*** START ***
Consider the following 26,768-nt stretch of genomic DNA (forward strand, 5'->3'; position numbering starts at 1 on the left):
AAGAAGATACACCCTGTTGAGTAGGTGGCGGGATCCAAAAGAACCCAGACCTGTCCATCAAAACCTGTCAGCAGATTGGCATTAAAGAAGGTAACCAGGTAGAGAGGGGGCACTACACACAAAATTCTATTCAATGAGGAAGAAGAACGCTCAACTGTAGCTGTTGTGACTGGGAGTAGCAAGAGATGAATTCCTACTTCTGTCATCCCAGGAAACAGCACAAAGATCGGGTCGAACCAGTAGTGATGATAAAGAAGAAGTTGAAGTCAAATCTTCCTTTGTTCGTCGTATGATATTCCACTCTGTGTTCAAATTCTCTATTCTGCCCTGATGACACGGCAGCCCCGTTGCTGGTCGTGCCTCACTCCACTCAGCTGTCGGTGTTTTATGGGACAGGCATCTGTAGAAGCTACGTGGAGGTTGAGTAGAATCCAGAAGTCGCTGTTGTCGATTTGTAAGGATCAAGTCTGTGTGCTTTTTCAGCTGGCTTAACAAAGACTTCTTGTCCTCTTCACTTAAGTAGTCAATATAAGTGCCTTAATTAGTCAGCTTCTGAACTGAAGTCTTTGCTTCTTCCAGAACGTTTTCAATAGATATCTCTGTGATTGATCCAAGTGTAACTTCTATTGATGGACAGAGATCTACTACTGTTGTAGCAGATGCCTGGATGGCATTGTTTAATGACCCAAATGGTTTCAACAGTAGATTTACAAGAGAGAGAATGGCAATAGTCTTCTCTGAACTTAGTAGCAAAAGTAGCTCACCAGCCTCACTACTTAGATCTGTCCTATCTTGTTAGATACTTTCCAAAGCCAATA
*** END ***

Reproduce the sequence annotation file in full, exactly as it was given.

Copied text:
Consider the following 26,768-nt stretch of genomic DNA (forward strand, 5'->3'; position numbering starts at 1 on the left):
AAGAAGATACACCCTGTTGAGTAGGTGGCGGGATCCAAAAGAACCCAGACCTGTCCATCAAAACCTGTCAGCAGATTGGCATTAAAGAAGGTAACCAGGTAGAGAGGGGGCACTACACACAAAATTCTATTCAATGAGGAAGAAGAACGCTCAACTGTAGCTGTTGTGACTGGGAGTAGCAAGAGATGAATTCCTACTTCTGTCATCCCAGGAAACAGCACAAAGATCGGGTCGAACCAGTAGTGATGATAAAGAAGAAGTTGAAGTCAAATCTTCCTTTGTTCGTCGTATGATATTCCACTCTGTGTTCAAATTCTCTATTCTGCCCTGATGACACGGCAGCCCCGTTGCTGGTCGTGCCTCACTCCACTCAGCTGTCGGTGTTTTATGGGACAGGCATCTGTAGAAGCTACGTGGAGGTTGAGTAGAATCCAGAAGTCGCTGTTGTCGATTTGTAAGGATCAAGTCTGTGTGCTTTTTCAGCTGGCTTAACAAAGACTTCTTGTCCTCTTCACTTAAGTAGTCAATATAAGTGCCTTAATTAGTCAGCTTCTGAACTGAAGTCTTTGCTTCTTCCAGAACGTTTTCAATAGATATCTCTGTGATTGATCCAAGTGTAACTTCTATTGATGGACAGAGATCTACTACTGTTGTAGCAGATGCCTGGATGGCATTGTTTAATGACCCAAATGGTTTCAACAGTAGATTTACAAGAGAGAGAATGGCAATAGTCTTCTCTGAACTTAGTAGCAAAAGTAGCTCACCAGCCTCACTACTTAGATCTGTCCTATCTTGTTAGATACTTTCCAAAGCCAATA